St. Jude Med., Inc. v. Access Closure, Inc., No. 12-1452 (Fed. Cir. 2013)Annotate this Case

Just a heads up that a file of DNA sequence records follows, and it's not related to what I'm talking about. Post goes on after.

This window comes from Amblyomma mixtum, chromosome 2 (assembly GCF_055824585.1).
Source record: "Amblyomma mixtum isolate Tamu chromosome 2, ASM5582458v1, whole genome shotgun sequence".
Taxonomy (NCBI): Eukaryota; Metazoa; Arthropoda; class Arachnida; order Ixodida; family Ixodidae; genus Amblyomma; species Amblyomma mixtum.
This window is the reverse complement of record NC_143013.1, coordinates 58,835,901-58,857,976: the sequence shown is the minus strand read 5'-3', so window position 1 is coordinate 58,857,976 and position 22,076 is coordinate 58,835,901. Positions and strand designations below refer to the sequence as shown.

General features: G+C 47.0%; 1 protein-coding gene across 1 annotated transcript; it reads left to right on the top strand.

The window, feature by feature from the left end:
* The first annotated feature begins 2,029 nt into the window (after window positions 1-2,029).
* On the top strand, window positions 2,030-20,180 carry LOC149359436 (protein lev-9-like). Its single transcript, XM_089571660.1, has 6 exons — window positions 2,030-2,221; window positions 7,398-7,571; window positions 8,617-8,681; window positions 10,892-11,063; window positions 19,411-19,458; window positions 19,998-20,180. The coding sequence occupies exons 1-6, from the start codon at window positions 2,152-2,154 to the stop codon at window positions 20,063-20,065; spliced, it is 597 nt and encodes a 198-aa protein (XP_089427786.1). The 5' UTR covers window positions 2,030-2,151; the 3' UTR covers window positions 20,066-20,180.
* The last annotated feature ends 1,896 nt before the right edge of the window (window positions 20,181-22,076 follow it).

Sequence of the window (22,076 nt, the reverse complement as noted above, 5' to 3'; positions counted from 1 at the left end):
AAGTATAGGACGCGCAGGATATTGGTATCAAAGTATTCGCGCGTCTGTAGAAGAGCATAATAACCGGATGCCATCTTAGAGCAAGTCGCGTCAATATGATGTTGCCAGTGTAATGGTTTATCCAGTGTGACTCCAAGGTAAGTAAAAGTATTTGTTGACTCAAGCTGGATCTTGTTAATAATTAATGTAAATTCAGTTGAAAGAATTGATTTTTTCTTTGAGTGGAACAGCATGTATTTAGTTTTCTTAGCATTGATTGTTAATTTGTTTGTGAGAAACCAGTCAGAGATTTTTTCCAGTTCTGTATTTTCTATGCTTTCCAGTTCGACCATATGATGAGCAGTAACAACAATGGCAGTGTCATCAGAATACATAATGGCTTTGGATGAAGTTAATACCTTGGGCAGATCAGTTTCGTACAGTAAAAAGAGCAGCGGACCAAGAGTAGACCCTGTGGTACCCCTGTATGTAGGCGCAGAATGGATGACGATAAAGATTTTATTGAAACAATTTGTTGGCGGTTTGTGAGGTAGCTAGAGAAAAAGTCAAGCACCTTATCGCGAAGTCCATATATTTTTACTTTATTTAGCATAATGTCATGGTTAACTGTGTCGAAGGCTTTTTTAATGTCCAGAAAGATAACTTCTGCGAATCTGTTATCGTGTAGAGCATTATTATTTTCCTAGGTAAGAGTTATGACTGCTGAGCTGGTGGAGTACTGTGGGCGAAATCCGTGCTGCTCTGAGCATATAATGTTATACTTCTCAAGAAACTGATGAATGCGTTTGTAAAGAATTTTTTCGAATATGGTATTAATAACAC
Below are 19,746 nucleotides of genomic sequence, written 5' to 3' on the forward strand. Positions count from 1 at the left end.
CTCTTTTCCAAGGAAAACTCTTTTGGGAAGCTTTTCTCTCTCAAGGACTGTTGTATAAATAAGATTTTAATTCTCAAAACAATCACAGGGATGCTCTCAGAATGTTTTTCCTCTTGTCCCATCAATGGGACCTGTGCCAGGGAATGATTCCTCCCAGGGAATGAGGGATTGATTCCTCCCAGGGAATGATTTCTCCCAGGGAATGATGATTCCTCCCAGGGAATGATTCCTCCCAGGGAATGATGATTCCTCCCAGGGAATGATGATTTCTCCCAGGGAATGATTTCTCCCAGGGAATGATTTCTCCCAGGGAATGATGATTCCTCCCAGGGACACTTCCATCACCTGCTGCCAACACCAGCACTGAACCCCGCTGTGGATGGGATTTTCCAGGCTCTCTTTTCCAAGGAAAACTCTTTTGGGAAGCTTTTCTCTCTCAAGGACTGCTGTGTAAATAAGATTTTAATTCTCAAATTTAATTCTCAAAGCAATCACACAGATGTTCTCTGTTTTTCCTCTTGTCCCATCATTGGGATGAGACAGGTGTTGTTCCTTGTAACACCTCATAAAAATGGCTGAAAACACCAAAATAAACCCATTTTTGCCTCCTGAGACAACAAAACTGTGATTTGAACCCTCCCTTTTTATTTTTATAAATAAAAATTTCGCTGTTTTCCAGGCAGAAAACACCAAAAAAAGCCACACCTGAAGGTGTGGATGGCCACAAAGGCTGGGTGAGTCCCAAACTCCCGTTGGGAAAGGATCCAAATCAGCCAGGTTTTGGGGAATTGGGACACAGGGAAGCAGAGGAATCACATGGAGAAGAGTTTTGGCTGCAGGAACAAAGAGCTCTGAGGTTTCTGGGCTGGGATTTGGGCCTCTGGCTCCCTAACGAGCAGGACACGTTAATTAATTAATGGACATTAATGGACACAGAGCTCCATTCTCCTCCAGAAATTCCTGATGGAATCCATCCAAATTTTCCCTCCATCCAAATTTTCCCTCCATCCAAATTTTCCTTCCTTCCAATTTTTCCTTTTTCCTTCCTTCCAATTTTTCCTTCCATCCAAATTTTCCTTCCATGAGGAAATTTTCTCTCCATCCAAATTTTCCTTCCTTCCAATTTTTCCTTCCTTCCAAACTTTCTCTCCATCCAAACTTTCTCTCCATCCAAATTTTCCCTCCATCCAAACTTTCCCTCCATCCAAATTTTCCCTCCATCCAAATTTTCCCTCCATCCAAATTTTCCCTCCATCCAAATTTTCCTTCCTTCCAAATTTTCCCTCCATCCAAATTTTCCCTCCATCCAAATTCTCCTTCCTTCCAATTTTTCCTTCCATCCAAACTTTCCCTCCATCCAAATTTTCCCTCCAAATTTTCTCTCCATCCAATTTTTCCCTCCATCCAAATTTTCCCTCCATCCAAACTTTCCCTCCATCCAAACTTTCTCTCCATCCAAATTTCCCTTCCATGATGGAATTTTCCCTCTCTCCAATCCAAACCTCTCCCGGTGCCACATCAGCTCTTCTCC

The patents at issue relate to methods and devices for sealing a vascular puncture, which occurs when a medical procedure requires a puncture through the skin and into a vein or artery to insert a medical device, such as a catheter, into a patient’s vasculature. After such a procedure, the medical professional typically removes the medical device from the vasculature. Prior to development of the technology at issue, the medical professional was then required to apply external pressure to the puncture site until clotting occurred, sometimes for an extended period of time. This caused discomfort and increased the recovery time. The Janzen and Fowler patents disclose methods and devices for sealing a vascular puncture to improve patient recovery. The district court held that the safe-harbor provision of 35 U.S.C. 121 protects the Janzen patent from invalidity due to double-patenting; construed key terms in the Janzen patent; and found that the Fowler patents were not invalid for obviousness. The Federal Circuit reversed the safe harbor ruling, which rendered the rulings regarding the claim constructions moot, and affirmed that the Fowler patents are nonobvious and not shown to be invalid.